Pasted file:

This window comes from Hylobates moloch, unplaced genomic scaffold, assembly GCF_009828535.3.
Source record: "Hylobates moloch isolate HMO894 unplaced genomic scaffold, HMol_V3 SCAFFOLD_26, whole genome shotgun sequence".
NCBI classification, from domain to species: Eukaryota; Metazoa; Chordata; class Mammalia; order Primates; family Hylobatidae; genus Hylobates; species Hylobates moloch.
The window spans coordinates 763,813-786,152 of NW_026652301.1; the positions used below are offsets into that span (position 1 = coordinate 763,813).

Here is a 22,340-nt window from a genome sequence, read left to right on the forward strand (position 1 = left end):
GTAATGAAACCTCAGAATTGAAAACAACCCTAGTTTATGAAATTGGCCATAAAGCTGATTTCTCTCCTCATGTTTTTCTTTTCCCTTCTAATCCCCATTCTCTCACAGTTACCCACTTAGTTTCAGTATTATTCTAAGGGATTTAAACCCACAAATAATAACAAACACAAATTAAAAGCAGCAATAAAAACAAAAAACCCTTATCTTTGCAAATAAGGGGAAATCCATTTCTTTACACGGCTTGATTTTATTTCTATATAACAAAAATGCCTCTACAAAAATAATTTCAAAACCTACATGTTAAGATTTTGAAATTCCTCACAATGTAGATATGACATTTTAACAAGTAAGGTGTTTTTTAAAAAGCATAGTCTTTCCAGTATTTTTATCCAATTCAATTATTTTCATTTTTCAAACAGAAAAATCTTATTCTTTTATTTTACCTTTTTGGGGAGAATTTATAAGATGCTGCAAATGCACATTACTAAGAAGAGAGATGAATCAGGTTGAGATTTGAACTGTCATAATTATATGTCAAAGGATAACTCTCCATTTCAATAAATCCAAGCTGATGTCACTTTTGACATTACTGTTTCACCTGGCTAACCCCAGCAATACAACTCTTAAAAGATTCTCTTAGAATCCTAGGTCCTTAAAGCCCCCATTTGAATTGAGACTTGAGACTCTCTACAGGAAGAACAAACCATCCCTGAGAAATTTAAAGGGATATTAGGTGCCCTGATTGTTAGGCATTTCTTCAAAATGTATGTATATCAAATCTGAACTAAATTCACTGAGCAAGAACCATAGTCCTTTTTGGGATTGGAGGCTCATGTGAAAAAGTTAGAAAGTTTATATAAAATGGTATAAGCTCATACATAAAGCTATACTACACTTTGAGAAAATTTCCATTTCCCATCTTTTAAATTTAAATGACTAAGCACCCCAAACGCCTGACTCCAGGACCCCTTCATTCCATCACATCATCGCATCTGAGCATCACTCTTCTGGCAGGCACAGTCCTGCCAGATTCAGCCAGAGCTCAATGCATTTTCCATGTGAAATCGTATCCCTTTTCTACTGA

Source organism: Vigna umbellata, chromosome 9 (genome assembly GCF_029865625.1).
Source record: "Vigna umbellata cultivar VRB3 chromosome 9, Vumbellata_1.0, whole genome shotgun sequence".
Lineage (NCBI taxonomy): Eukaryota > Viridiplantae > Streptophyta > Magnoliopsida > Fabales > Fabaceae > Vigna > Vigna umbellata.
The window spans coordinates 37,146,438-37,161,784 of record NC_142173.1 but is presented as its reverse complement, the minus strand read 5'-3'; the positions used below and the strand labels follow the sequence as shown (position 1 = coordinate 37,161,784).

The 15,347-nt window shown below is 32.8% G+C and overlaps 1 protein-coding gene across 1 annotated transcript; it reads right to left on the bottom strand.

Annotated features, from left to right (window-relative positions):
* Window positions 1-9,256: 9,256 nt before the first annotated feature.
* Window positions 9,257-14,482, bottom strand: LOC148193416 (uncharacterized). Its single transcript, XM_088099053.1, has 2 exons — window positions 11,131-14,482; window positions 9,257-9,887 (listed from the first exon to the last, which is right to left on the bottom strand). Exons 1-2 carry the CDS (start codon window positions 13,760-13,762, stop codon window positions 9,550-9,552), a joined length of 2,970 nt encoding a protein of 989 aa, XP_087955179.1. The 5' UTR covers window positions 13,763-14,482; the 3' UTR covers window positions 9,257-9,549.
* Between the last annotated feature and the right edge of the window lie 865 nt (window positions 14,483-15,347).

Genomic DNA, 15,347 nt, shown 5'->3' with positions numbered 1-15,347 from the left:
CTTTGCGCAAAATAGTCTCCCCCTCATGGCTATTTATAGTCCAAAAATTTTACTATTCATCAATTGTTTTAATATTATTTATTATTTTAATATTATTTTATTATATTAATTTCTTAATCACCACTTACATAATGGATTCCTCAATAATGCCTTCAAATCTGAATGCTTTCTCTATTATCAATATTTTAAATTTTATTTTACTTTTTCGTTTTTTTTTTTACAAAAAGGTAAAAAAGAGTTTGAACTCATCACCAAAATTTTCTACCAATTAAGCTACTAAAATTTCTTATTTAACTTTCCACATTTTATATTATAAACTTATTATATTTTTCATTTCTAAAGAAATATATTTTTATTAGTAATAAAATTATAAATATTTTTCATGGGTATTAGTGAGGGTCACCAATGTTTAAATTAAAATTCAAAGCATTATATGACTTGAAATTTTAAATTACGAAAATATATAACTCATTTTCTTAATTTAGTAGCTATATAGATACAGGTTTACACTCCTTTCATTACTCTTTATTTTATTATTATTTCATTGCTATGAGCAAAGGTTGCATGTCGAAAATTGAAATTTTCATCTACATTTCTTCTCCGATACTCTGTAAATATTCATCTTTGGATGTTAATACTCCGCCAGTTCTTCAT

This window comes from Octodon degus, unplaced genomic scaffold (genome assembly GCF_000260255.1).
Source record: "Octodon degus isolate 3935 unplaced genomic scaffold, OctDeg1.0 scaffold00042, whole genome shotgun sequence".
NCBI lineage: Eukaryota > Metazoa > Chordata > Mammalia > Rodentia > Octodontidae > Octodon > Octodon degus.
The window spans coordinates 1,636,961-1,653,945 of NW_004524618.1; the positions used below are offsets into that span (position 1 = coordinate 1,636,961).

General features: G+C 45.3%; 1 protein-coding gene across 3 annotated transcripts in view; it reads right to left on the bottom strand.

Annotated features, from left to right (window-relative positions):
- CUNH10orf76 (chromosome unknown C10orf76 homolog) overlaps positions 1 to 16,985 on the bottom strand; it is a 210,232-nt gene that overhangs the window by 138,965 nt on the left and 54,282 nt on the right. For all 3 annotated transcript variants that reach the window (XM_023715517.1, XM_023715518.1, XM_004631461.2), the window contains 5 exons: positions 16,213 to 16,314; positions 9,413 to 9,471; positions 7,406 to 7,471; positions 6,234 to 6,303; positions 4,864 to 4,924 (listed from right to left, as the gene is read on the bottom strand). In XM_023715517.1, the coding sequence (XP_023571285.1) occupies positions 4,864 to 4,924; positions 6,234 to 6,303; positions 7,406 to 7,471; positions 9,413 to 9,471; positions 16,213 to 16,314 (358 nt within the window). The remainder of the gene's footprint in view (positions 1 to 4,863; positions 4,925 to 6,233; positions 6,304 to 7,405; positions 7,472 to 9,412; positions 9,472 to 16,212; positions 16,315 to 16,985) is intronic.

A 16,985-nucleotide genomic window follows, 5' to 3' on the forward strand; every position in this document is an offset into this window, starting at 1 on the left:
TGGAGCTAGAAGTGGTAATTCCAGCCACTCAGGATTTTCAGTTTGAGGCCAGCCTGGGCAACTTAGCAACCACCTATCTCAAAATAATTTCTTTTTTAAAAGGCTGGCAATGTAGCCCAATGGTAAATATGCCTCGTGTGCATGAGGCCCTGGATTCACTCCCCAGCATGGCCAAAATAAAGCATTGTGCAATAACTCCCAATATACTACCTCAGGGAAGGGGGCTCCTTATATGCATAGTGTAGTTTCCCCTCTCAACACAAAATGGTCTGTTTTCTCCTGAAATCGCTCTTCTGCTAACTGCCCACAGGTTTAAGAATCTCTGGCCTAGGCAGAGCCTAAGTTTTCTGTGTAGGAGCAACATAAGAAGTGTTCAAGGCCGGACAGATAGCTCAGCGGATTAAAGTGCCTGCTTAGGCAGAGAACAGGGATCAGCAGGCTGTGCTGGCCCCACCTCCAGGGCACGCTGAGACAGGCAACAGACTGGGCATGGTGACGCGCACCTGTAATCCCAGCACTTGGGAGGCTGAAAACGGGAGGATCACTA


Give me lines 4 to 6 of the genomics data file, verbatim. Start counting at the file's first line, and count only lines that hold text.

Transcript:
The window spans coordinates 763,813-786,152 of NW_026652301.1; the positions used below are offsets into that span (position 1 = coordinate 763,813).

Here is a 22,340-nt window from a genome sequence, read left to right on the forward strand (position 1 = left end):
GTAATGAAACCTCAGAATTGAAAACAACCCTAGTTTATGAAATTGGCCATAAAGCTGATTTCTCTCCTCATGTTTTTCTTTTCCCTTCTAATCCCCATTCTCTCACAGTTACCCACTTAGTTTCAGTATTATTCTAAGGGATTTAAACCCACAAATAATAACAAACACAAATTAAAAGCAGCAATAAAAACAAAAAACCCTTATCTTTGCAAATAAGGGGAAATCCATTTCTTTACACGGCTTGATTTTATTTCTATATAACAAAAATGCCTCTACAAAAATAATTTCAAAACCTACATGTTAAGATTTTGAAATTCCTCACAATGTAGATATGACATTTTAACAAGTAAGGTGTTTTTTAAAAAGCATAGTCTTTCCAGTATTTTTATCCAATTCAATTATTTTCATTTTTCAAACAGAAAAATCTTATTCTTTTATTTTACCTTTTTGGGGAGAATTTATAAGATGCTGCAAATGCACATTACTAAGAAGAGAGATGAATCAGGTTGAGATTTGAACTGTCATAATTATATGTCAAAGGATAACTCTCCATTTCAATAAATCCAAGCTGATGTCACTTTTGACATTACTGTTTCACCTGGCTAACCCCAGCAATACAACTCTTAAAAGATTCTCTTAGAATCCTAGGTCCTTAAAGCCCCCATTTGAATTGAGACTTGAGACTCTCTACAGGAAGAACAAACCATCCCTGAGAAATTTAAAGGGATATTAGGTGCCCTGATTGTTAGGCATTTCTTCAAAATGTATGTATATCAAATCTGAACTAAATTCACTGAGCAAGAACCATAGTCCTTTTTGGGATTGGAGGCTCATGTGAAAAAGTTAGAAAGTTTATATAAAATGGTATAAGCTCATACATAAAGCTATACTACACTTTGAGAAAATTTCCATTTCCCATCTTTTAAATTTAAATGACTAAGCACCCCAAACGCCTGACTCCAGGACCCCTTCATTCCATCACATCATCGCATCTGAGCATCACTCTTCTGGCAGGCACAGTCCTGCCAGATTCAGCCAGAGCTCAATGCATTTTCCATGTGAAATCGTATCCCTTTTCTACTGA